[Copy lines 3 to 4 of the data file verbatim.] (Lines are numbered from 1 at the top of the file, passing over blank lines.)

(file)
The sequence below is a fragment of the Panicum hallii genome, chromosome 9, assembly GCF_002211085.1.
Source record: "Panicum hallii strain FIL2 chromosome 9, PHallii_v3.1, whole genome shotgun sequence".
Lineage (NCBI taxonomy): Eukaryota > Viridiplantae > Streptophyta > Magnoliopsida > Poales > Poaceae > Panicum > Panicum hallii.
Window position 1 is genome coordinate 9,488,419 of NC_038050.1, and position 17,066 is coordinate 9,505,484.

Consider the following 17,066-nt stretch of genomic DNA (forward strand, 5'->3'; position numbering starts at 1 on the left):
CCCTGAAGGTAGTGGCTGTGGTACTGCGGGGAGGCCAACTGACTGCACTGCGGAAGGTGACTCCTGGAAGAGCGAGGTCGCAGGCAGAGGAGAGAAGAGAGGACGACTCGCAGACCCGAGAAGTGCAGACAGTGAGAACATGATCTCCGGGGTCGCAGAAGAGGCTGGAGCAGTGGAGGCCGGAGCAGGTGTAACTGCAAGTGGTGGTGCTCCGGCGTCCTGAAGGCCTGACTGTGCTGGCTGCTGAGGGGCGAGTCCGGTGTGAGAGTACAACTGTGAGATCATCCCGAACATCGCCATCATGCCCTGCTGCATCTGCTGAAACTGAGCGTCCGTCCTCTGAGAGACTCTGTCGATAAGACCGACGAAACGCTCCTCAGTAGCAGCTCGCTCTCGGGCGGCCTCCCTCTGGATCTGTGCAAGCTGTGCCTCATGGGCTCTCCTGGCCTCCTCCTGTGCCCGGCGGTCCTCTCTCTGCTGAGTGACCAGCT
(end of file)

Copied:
Lineage (NCBI taxonomy): Eukaryota > Viridiplantae > Streptophyta > Magnoliopsida > Poales > Poaceae > Panicum > Panicum hallii.
Window position 1 is genome coordinate 9,488,419 of NC_038050.1, and position 17,066 is coordinate 9,505,484.